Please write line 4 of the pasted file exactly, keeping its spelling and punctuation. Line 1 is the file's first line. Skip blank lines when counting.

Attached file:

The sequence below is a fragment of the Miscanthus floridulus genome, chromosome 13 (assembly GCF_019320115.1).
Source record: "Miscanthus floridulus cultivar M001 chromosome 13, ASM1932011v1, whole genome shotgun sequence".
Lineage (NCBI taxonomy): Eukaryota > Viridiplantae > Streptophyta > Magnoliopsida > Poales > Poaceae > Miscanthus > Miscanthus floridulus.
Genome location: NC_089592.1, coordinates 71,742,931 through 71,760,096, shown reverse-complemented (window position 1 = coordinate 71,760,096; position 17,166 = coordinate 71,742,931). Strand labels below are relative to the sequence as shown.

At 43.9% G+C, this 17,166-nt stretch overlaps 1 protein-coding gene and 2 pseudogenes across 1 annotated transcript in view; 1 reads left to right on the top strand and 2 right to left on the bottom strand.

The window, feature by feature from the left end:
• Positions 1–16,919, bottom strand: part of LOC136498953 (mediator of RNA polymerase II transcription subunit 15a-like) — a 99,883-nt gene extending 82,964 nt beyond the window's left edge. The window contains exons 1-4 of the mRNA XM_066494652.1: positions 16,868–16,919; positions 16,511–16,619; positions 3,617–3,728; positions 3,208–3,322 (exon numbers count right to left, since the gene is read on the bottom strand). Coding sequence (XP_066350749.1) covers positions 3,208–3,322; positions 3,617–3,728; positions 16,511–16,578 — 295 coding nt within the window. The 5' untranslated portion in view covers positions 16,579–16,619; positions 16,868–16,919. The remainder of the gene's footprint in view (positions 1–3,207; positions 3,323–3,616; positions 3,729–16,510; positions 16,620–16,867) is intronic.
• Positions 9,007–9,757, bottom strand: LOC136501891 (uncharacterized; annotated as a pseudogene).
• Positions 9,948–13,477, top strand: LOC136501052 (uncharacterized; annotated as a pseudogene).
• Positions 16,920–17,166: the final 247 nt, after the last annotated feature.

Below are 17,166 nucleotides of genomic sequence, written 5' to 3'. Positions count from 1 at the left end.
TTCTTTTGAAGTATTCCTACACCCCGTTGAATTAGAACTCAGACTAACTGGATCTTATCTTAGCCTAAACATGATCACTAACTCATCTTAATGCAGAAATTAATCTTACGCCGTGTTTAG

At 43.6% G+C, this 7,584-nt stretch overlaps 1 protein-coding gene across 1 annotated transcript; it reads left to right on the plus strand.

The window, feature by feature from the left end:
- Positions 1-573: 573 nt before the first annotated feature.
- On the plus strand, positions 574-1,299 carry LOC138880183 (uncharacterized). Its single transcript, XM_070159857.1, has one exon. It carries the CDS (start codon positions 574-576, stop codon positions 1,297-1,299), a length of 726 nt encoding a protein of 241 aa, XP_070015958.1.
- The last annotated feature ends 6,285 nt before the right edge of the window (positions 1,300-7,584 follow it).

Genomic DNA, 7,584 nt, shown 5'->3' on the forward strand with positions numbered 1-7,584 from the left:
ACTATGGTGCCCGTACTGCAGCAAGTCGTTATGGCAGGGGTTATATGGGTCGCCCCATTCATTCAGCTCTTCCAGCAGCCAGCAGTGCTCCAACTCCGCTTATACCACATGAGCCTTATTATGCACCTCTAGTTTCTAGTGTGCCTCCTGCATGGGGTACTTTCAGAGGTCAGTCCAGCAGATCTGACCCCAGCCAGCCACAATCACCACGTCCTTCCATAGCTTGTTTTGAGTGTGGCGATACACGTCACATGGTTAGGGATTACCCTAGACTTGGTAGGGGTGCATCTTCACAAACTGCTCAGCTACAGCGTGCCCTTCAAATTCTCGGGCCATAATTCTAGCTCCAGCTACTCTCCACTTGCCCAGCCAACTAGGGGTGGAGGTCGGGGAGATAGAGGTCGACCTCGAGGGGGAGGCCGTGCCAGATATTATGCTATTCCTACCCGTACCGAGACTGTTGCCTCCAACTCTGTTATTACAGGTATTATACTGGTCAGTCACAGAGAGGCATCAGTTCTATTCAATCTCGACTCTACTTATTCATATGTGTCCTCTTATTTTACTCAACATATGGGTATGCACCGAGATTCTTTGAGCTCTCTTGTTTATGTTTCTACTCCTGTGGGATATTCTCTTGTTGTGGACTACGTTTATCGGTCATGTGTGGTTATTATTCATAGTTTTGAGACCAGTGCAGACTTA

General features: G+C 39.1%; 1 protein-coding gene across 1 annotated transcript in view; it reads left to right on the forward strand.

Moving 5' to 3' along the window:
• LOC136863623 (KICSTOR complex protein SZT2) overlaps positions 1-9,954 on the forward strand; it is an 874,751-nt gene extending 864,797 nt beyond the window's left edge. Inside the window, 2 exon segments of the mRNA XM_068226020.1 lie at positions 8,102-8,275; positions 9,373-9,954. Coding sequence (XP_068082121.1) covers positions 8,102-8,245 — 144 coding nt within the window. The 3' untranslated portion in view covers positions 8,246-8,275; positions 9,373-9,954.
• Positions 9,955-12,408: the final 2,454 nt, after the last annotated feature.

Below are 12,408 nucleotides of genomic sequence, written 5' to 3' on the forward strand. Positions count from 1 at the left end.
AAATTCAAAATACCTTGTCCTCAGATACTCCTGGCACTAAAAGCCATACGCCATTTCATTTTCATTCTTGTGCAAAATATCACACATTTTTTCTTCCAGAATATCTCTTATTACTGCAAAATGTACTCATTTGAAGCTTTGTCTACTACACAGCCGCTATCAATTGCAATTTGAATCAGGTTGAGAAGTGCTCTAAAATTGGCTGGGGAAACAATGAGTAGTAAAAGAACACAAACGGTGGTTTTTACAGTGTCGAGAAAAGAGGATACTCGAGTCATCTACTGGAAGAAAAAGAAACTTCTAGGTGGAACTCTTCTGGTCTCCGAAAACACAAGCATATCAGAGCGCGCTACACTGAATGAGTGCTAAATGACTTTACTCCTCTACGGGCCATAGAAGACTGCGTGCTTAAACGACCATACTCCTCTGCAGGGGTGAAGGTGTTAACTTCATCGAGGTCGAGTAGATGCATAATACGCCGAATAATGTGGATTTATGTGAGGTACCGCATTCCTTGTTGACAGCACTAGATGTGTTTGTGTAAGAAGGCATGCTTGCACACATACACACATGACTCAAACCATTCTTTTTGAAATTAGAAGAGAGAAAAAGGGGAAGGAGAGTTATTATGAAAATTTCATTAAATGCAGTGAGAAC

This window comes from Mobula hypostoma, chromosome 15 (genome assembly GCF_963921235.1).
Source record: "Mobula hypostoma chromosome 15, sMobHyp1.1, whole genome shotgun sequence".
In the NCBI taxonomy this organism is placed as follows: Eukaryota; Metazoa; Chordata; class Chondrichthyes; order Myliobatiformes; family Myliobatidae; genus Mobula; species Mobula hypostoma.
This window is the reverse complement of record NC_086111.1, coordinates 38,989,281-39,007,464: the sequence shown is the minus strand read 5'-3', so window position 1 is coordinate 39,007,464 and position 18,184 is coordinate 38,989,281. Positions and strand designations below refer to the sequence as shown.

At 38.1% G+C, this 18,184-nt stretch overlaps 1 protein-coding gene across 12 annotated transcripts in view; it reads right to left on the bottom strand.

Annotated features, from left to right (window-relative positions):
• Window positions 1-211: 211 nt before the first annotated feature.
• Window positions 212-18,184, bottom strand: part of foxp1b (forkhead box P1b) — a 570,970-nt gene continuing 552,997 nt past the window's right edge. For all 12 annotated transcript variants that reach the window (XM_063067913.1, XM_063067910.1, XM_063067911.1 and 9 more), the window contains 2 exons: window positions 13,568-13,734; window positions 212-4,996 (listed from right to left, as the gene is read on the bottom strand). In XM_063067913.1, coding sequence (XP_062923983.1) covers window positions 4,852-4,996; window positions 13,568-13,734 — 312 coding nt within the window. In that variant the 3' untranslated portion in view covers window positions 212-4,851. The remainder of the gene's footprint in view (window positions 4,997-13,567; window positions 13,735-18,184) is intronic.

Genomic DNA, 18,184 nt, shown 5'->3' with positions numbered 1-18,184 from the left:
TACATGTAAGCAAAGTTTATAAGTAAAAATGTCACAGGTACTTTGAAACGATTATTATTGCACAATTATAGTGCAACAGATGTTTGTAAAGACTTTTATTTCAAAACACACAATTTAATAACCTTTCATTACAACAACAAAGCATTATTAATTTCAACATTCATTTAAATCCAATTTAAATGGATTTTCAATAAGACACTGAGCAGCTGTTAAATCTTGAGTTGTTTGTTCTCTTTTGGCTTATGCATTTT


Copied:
Genome location: NC_089592.1, coordinates 71,742,931 through 71,760,096, shown reverse-complemented (window position 1 = coordinate 71,760,096; position 17,166 = coordinate 71,742,931). Strand labels below are relative to the sequence as shown.